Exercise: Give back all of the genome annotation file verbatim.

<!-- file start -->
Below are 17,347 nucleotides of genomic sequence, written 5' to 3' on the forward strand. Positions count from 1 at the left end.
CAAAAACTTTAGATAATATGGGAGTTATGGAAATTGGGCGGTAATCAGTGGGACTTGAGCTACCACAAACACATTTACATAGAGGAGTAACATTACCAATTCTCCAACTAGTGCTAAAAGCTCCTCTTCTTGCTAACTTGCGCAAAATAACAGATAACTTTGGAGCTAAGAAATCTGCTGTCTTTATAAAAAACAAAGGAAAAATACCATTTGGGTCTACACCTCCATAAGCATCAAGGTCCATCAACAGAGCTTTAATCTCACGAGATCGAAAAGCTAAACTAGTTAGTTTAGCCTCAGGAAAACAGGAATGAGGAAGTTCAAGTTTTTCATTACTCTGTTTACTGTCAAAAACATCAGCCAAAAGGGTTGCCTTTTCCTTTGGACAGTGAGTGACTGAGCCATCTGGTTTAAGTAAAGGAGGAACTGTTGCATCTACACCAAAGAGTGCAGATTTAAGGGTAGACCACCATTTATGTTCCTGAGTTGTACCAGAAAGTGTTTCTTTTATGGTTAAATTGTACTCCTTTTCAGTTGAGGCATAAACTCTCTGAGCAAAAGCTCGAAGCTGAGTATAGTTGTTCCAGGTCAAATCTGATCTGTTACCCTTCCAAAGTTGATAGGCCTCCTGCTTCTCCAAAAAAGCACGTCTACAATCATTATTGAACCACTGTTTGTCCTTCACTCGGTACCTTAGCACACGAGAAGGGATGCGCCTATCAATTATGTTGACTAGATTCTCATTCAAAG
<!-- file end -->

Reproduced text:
Below are 17,347 nucleotides of genomic sequence, written 5' to 3' on the forward strand. Positions count from 1 at the left end.
CAAAAACTTTAGATAATATGGGAGTTATGGAAATTGGGCGGTAATCAGTGGGACTTGAGCTACCACAAACACATTTACATAGAGGAGTAACATTACCAATTCTCCAACTAGTGCTAAAAGCTCCTCTTCTTGCTAACTTGCGCAAAATAACAGATAACTTTGGAGCTAAGAAATCTGCTGTCTTTATAAAAAACAAAGGAAAAATACCATTTGGGTCTACACCTCCATAAGCATCAAGGTCCATCAACAGAGCTTTAATCTCACGAGATCGAAAAGCTAAACTAGTTAGTTTAGCCTCAGGAAAACAGGAATGAGGAAGTTCAAGTTTTTCATTACTCTGTTTACTGTCAAAAACATCAGCCAAAAGGGTTGCCTTTTCCTTTGGACAGTGAGTGACTGAGCCATCTGGTTTAAGTAAAGGAGGAACTGTTGCATCTACACCAAAGAGTGCAGATTTAAGGGTAGACCACCATTTATGTTCCTGAGTTGTACCAGAAAGTGTTTCTTTTATGGTTAAATTGTACTCCTTTTCAGTTGAGGCATAAACTCTCTGAGCAAAAGCTCGAAGCTGAGTATAGTTGTTCCAGGTCAAATCTGATCTGTTACCCTTCCAAAGTTGATAGGCCTCCTGCTTCTCCAAAAAAGCACGTCTACAATCATTATTGAACCACTGTTTGTCCTTCACTCGGTACCTTAGCACACGAGAAGGGATGCGCCTATCAATTATGTTGACTAGATTCTCATTCAAAG